Judge agrees that 2011 assault was not a hate crime

Daronne Dobni of Abbotsford receives conditional discharge and 18 months' probation for attack of Indo-Canadian man

This area was the scene of an assault against an Indo-Canadian man in April 2011.

This area was the scene of an assault against an Indo-Canadian man in April 2011.

Daronne Dobni “suffered a great deal” after being perceived in the community as a racist following his assault of an Indo-Canadian man, his lawyer said Thursday during Dobni’s sentencing hearing in Abbotsford provincial court.

Lawyer Rob Dhanu said Dobni, a Christian man, has been burdened with the “hate crime label” since being charged in May 2011.

This upset him greatly because his stepfather is Indo-Canadian, as were the landlords of the basement suite he was living in at the time of the incident, said Dhanu, also of Southeast Asian descent.

In handing Dobni, 30, a conditional discharge and 18 months’ probation, Judge Ronald Caryer said there was no evidence to show that the attack had been racially motivated.

“I accept that Mr. Dobni is not a racist … I don’t consider this to be a race-based crime. If it were, I would send Mr. Dobni to jail because that motivation is completely intolerable to this court,” he said.

Dobni was initially charged with assault with a weapon but pleaded guilty earlier this year to the lesser charge of assault.

The incident occurred on the morning of April 26, 2011. Zora Singh Bhangu, 64, was sitting with some friends on a bench in the area of Old Yale Road and Mitchell Street, near Fishtrap Creek Park in Abbotsford.

Crown counsel Scott Quendack told the court that Dobni was walking in the area and swore at the men as he approached them. When Bhangu arose from his seat and told Dobni to stop cursing, Dobni struck him across the head so hard that his turban was knocked off and he fell to the ground.

Bhangu suffered bruising and swelling on the right side of his face, near his eye.

There were discrepancies in witness reports about whether a beer bottle that Dobni had been holding was used to strike Bhangu.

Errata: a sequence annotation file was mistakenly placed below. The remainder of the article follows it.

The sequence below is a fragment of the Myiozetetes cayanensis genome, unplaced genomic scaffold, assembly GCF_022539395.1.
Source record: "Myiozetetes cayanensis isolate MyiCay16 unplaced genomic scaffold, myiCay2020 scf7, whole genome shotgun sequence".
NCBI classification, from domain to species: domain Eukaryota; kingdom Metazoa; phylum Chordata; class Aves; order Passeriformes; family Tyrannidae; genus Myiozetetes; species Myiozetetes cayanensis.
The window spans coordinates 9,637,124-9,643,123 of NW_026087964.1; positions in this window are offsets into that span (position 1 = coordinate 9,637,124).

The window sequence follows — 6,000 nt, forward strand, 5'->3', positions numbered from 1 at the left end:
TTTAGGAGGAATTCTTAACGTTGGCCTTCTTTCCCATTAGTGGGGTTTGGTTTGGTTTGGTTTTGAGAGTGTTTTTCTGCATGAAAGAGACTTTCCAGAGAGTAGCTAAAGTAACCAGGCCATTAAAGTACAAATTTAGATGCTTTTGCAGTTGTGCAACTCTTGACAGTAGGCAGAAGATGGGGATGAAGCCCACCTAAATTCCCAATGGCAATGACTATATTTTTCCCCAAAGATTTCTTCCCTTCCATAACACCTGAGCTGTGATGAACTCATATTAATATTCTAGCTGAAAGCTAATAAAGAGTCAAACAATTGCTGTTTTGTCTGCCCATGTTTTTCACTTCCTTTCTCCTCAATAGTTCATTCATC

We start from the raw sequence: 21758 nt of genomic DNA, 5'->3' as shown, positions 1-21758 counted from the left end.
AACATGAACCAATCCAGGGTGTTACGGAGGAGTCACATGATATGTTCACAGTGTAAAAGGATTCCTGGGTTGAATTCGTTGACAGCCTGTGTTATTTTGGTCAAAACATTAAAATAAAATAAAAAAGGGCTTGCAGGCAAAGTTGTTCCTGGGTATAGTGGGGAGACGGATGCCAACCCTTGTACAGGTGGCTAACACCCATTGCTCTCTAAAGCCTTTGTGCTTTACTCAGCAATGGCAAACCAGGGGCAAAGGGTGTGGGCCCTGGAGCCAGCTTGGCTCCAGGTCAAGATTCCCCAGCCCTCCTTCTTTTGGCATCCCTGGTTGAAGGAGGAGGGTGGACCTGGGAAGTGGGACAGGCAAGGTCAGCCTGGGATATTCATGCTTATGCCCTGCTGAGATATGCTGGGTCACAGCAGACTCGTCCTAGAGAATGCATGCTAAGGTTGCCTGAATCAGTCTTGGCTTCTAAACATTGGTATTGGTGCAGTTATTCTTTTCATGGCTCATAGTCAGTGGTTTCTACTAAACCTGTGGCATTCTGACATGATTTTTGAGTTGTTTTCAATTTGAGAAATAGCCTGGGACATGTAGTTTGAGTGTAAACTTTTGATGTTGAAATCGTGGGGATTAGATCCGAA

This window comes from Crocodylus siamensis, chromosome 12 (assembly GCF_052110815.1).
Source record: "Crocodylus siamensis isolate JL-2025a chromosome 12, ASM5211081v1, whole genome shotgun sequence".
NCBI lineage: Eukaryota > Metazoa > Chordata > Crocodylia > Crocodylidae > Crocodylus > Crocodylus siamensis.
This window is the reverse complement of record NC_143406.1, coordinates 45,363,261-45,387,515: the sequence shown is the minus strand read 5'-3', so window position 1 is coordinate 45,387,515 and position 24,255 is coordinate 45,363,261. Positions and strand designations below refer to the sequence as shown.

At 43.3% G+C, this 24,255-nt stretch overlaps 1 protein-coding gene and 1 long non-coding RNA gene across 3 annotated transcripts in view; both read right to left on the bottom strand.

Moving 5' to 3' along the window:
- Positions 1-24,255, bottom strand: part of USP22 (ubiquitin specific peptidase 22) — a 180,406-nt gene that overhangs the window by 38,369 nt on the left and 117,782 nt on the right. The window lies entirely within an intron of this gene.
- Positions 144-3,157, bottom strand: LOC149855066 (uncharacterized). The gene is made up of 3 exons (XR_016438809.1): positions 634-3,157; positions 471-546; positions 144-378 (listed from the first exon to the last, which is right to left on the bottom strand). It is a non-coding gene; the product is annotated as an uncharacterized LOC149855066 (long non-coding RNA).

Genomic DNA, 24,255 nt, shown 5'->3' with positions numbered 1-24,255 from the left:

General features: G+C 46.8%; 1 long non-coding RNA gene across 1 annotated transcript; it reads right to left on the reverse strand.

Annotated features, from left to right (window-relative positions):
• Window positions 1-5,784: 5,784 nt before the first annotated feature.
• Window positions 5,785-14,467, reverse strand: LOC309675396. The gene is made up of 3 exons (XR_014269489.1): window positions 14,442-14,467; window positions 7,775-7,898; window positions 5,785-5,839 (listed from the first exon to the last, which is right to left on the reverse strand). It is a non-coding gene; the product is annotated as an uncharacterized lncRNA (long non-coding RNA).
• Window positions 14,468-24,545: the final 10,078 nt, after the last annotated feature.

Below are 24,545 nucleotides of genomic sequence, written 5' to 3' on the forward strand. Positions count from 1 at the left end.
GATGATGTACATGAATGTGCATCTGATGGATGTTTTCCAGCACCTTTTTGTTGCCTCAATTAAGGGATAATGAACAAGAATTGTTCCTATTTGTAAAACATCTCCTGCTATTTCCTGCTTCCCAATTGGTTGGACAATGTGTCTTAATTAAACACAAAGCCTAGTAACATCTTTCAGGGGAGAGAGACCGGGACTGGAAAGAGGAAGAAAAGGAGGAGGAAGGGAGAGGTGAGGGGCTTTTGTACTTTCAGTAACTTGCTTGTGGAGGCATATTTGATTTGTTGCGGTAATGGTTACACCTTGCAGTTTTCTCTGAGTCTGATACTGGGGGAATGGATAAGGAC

Dobni, who lived in the neighbourhood, fled from the scene but was identified as the culprit a few days later after a resident took a picture of him and showed it to Bhangu.

Dhanu said the victim had been unable to identify Dobni in a police photo lineup, and he likely would have been acquitted had the matter gone to trial.

But he said Dobni felt such remorse for the incident that he was compelled to plead guilty and take responsibility for his actions.

Caryer expressed concerns about the impulsive nature of the assault.

“You should be able to sit on a bench in a park without someone coming up and hitting you,” he said.

Dahnu said Dobni committed “a violent act that was out of character in a time when he was emotionally unstable.” A mentor of his who ran a Christian-based youth drop-in centre had died of cancer a week before.

Dobni addressed the court, apologizing for his actions and saying he swore at the men because he was angry that they were looking at him. He said he attempted to walk away from the scene after Bhangu told him to stop swearing.

He said he attacked Bhangu because he had come after him waving a cane, but acknowledged that it was wrong to strike him.

Caryer said probation would be the best option for Dobni, rather than house arrest or jail, because he did not believe he would ever be involved in another crime.

His conditions include completing 50 hours of community service, taking any counselling or psychological assessments recommended by his probation officer, not consuming or possessing alcohol or drugs, and having no contact with Bhangu.

Dobni will have no criminal record if he completes his 18 months’ probation without further incident.

The judge also agreed that a letter of apology that Dobni had written should be forwarded to Bhangu.